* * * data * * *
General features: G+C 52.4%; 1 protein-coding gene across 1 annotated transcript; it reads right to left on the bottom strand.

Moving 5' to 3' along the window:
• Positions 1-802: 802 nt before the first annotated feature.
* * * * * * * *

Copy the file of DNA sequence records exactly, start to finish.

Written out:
General features: G+C 52.4%; 1 protein-coding gene across 1 annotated transcript; it reads right to left on the bottom strand.

Moving 5' to 3' along the window:
• Positions 1-802: 802 nt before the first annotated feature.